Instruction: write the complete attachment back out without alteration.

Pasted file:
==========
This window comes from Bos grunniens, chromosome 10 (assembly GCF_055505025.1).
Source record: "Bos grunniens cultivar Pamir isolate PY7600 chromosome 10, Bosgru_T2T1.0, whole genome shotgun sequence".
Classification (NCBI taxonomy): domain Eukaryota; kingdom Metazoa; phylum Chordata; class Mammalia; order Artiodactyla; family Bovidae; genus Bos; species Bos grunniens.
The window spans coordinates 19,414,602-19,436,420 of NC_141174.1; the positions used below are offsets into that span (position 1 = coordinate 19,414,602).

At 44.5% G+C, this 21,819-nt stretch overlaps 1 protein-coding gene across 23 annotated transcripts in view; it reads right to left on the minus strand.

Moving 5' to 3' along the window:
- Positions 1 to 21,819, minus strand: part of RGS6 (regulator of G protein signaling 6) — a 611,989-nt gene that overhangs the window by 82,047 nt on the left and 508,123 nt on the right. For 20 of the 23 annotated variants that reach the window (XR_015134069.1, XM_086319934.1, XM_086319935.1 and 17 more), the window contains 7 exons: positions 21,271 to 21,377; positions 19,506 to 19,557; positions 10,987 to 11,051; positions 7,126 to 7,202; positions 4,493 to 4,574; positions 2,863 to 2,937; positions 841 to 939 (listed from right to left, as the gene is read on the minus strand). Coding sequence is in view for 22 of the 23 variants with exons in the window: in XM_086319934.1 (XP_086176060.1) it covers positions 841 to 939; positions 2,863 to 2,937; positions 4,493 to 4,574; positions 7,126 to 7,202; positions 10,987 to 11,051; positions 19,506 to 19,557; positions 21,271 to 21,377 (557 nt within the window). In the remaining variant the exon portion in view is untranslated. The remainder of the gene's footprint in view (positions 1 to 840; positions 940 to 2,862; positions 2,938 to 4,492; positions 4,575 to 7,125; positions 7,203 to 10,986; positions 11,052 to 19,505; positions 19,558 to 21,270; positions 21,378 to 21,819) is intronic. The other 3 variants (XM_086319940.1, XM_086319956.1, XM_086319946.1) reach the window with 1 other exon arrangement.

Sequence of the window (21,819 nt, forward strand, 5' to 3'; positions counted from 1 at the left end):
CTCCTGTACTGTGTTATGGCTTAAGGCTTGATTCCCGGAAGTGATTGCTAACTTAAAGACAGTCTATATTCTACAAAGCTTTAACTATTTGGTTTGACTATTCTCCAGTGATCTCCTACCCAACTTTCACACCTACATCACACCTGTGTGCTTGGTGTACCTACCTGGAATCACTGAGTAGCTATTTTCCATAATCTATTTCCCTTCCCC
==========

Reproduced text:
This window comes from Bos grunniens, chromosome 10 (assembly GCF_055505025.1).
Source record: "Bos grunniens cultivar Pamir isolate PY7600 chromosome 10, Bosgru_T2T1.0, whole genome shotgun sequence".
Classification (NCBI taxonomy): domain Eukaryota; kingdom Metazoa; phylum Chordata; class Mammalia; order Artiodactyla; family Bovidae; genus Bos; species Bos grunniens.
The window spans coordinates 19,414,602-19,436,420 of NC_141174.1; the positions used below are offsets into that span (position 1 = coordinate 19,414,602).

At 44.5% G+C, this 21,819-nt stretch overlaps 1 protein-coding gene across 23 annotated transcripts in view; it reads right to left on the minus strand.

Moving 5' to 3' along the window:
- Positions 1 to 21,819, minus strand: part of RGS6 (regulator of G protein signaling 6) — a 611,989-nt gene that overhangs the window by 82,047 nt on the left and 508,123 nt on the right. For 20 of the 23 annotated variants that reach the window (XR_015134069.1, XM_086319934.1, XM_086319935.1 and 17 more), the window contains 7 exons: positions 21,271 to 21,377; positions 19,506 to 19,557; positions 10,987 to 11,051; positions 7,126 to 7,202; positions 4,493 to 4,574; positions 2,863 to 2,937; positions 841 to 939 (listed from right to left, as the gene is read on the minus strand). Coding sequence is in view for 22 of the 23 variants with exons in the window: in XM_086319934.1 (XP_086176060.1) it covers positions 841 to 939; positions 2,863 to 2,937; positions 4,493 to 4,574; positions 7,126 to 7,202; positions 10,987 to 11,051; positions 19,506 to 19,557; positions 21,271 to 21,377 (557 nt within the window). In the remaining variant the exon portion in view is untranslated. The remainder of the gene's footprint in view (positions 1 to 840; positions 940 to 2,862; positions 2,938 to 4,492; positions 4,575 to 7,125; positions 7,203 to 10,986; positions 11,052 to 19,505; positions 19,558 to 21,270; positions 21,378 to 21,819) is intronic. The other 3 variants (XM_086319940.1, XM_086319956.1, XM_086319946.1) reach the window with 1 other exon arrangement.

Sequence of the window (21,819 nt, forward strand, 5' to 3'; positions counted from 1 at the left end):
CTCCTGTACTGTGTTATGGCTTAAGGCTTGATTCCCGGAAGTGATTGCTAACTTAAAGACAGTCTATATTCTACAAAGCTTTAACTATTTGGTTTGACTATTCTCCAGTGATCTCCTACCCAACTTTCACACCTACATCACACCTGTGTGCTTGGTGTACCTACCTGGAATCACTGAGTAGCTATTTTCCATAATCTATTTCCCTTCCCC